This article was originally published by Great Forest on LinkedIn.
“Just one word… Plastics. There’s a great future in plastics.”
Those famous lines from the 1967 movie The Graduate were pretty accurate. Today, plastic is everywhere. Their usefulness is undeniable. But it may be time for every business (and home) to do a plastic audit to determine the amount of plastics building up in their waste and recycling streams.
How much plastics do we use?
The EPA estimates that the US throws away about 30 million metric tons of plastic waste each year. It has been reported that almost every piece of plastic ever made still exists. A search of a variety of sources and studies offers some estimated figures:
- Plastic bags: About 100 billion plastic bags are used in the U.S. every year, and about one trillion are used annually worldwide. That’s nearly 2 million every minute. In New York City, about 170 million plastic bags are discarded each week.
- Plastic bottles: In 2021, the number of water bottles used is expected to top half a trillion. In 2016, more than 480 billion were sold worldwide. Just a decade before, the number was 300 billion.
- Plastic cups: About 500 billion plastic cups and 16 billion disposable coffee cups with linings and lids are used worldwide every year,
- Plastic straws: The highest estimate put U.S. straw use at about 500 million a year, but other studies put the figure between 170 million and 390 million per day, or 63 billion to 142 billion straws per year.
- Plastic packaging: In 2015, plastic packaging made up over half of the world’s plastic waste–over 141 million metric tons.
- Plastic takeout containers: Takeaway containers, including plastic cups, plates, straws, and clamshell containers account for about 269,000 tons of plastic waste in the U.S.
- Plastic utensils: more than 100 million pieces are used in the U.S. each day.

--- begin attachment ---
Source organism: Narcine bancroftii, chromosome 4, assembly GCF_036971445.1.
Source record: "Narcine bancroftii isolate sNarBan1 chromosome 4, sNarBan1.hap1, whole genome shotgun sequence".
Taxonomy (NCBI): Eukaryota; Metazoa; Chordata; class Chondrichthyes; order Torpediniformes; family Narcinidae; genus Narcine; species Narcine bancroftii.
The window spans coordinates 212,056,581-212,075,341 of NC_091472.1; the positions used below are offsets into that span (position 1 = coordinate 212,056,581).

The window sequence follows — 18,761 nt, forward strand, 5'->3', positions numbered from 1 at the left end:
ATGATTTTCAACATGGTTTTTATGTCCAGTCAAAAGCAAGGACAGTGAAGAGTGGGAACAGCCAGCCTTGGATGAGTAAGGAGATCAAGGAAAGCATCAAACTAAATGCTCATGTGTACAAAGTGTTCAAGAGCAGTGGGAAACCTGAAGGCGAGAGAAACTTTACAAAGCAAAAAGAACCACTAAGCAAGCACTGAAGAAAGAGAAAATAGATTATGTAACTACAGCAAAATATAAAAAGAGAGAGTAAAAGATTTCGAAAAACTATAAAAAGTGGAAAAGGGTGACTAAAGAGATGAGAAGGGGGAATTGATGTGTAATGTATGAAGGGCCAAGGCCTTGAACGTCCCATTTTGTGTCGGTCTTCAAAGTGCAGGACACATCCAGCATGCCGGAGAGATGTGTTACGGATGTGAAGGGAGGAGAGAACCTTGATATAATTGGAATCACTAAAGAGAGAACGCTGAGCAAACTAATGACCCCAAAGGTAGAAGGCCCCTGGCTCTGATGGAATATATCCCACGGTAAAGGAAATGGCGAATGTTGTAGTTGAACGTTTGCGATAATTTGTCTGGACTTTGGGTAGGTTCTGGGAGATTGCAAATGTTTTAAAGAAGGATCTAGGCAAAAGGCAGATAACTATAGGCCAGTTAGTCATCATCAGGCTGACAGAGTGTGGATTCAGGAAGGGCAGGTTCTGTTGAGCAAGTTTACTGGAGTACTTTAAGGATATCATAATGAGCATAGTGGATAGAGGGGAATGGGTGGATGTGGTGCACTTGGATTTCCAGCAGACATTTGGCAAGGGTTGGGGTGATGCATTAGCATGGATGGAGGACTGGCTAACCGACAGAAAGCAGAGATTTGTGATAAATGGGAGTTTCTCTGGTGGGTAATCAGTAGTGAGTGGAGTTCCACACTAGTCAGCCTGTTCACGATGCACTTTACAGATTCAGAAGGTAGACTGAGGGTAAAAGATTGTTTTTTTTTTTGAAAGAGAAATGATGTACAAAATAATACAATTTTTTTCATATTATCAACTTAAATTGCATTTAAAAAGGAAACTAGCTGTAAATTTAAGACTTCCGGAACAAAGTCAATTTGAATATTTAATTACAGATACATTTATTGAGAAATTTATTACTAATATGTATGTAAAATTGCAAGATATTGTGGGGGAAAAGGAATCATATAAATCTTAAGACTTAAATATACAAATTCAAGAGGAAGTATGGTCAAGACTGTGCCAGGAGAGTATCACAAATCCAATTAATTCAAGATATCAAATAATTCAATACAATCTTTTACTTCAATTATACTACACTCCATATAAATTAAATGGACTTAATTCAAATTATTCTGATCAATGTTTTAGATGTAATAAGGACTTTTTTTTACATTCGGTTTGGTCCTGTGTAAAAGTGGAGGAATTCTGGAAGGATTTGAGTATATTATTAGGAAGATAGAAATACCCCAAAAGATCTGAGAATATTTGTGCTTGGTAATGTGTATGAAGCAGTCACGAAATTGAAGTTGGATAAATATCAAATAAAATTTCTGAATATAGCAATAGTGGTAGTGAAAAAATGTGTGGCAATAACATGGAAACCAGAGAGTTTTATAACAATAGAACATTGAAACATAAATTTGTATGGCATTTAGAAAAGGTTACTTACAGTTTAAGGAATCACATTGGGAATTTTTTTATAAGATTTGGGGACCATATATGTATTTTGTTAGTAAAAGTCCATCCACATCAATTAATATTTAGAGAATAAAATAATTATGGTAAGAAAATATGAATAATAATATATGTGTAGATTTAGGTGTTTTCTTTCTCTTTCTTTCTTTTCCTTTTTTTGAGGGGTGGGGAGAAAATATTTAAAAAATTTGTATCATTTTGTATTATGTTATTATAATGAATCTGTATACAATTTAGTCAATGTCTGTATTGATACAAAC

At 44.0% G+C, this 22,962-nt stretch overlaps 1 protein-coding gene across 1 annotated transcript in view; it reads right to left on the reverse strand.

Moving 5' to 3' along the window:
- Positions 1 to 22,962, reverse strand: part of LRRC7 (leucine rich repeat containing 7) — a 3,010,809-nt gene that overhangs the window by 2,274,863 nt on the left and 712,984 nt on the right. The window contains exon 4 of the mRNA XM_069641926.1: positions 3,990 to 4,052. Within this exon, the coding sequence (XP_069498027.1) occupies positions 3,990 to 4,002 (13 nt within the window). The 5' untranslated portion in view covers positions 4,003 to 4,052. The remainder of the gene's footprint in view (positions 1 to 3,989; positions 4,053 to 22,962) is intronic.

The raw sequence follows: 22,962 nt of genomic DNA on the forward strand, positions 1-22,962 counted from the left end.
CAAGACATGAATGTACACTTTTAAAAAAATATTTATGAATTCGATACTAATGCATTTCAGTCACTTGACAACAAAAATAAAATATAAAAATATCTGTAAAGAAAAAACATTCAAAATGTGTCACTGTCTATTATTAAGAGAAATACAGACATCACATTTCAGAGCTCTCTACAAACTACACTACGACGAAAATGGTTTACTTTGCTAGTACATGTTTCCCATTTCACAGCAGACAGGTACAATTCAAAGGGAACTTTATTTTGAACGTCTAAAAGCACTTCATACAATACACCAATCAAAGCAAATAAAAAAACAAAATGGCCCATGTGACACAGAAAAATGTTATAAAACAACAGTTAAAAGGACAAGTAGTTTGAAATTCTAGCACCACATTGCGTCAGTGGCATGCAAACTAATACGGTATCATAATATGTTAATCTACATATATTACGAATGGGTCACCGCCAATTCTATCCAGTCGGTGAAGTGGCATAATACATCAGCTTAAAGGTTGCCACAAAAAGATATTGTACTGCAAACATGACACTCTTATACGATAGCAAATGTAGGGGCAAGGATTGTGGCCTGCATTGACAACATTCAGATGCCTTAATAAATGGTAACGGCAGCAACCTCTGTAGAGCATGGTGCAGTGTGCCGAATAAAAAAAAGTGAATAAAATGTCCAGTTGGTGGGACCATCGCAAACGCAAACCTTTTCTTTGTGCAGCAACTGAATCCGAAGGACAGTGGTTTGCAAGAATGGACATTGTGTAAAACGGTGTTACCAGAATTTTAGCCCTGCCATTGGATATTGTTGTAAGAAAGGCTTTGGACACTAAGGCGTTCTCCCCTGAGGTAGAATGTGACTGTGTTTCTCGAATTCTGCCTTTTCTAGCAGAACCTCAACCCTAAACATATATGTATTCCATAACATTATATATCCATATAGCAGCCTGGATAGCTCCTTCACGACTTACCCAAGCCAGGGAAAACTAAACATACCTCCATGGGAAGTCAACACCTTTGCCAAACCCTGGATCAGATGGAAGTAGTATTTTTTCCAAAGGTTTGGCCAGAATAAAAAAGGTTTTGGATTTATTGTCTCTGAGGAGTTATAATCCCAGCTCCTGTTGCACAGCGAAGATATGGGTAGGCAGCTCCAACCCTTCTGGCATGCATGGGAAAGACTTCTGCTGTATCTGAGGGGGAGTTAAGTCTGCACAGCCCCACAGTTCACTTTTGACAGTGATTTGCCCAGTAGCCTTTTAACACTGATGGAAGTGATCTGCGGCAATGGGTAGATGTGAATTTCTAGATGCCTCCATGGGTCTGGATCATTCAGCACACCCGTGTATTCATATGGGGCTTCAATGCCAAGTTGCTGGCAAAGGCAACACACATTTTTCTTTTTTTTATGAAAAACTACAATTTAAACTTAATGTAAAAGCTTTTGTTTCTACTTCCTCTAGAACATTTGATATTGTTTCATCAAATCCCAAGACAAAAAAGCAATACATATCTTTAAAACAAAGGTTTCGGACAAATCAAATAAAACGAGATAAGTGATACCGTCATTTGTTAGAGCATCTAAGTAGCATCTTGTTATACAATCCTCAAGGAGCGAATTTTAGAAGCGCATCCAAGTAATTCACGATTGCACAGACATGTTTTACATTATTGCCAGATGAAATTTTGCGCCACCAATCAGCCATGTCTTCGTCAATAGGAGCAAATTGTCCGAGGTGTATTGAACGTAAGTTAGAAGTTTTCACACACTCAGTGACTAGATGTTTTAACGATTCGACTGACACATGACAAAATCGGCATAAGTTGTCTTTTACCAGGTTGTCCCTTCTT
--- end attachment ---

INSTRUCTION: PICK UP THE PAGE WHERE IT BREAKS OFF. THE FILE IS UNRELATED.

Why should businesses care?
A Great Forest study based on over 100 waste audits conducted across the country and internationally revealed that approximately 62% of the average commercial office trash stream consists of materials that are recyclable and could be diverted from the landfill.
This means that the average business is probably paying more than they need to for waste removal.
Plastics (along with glass and metal) make up 14%, or about one quarter, of all the recyclables discarded.
With both waste removal and recycling costs rising, especially with the upheaval of the recycling markets due to the China import ban, businesses should take a closer look at all their waste streams.
Adopting zero waste strategies is the only long-term solution to properly managing waste and controlling costs, and starting with plastic is the obvious answer.
How much plastic does your business/office throw away?
To find out, you need to do a waste audit.
A waste audit is a survey of your waste streams. Our waste auditors methodically go through bags of waste, sort items, record and analyze the data in order to identify what is being thrown away, what is being recycled or diverted through other means, and the amounts of each type by weight or volume.
A waste audit not only verifies what you are throwing away, but the value you are losing. It will produce a detailed map of what can and should be reduced, reused, recycled or avoided altogether.
You might be surprised at what you find.
Not only is there mounting public awareness and concern about the proliferation of plastics in our bodies and the environment, but from a business standpoint, it simply makes long term financial sense to invest in reusable products that can be used thousands of times, while reducing the purchasing of plastics as prices for them rise, and regulatory concerns around their use grow.
So take the lead today. Read our mini case study below.
Need help? Ask Great Forest today
Mini Case Study
During one of our waste audits, we discovered that plastic water bottles made up the bulk of one company’s waste and recycling stream.
The solution? We worked with the company to install water dispensers throughout their offices, and supported that effort with an educational campaign encouraging staff to bring in their own reusable mugs. We also reminded them that it was the cheaper alternative to purchasing bottles of water. The result was a vast decrease in the amount of plastic bottles in their waste stream.
Photo: ishan seefromthesky, Unsplash